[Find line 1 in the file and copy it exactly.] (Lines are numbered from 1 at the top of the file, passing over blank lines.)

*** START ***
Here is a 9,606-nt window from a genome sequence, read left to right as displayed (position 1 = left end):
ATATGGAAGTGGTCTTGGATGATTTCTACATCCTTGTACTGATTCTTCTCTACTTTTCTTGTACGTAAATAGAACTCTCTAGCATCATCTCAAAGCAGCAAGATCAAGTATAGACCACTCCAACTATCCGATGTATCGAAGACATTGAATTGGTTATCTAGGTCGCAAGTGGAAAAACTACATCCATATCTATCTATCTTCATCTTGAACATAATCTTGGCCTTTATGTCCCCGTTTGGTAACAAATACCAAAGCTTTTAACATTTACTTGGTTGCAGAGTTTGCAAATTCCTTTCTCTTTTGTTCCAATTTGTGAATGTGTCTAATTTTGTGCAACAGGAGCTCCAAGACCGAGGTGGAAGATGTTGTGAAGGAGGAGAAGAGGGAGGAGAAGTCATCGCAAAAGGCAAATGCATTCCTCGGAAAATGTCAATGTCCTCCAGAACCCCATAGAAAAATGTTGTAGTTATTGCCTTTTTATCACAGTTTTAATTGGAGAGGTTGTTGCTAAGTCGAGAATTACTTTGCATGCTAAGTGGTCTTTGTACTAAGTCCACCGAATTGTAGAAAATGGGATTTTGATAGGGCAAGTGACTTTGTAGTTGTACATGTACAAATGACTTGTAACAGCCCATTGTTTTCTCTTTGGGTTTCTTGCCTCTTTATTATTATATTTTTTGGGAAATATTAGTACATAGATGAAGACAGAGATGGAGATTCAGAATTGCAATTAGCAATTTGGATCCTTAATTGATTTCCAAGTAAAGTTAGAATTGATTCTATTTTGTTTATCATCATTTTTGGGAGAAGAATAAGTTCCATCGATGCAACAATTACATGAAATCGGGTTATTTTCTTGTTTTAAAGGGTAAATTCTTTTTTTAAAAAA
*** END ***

Here is a 9,606-nt window from a genome sequence, read left to right as displayed (position 1 = left end):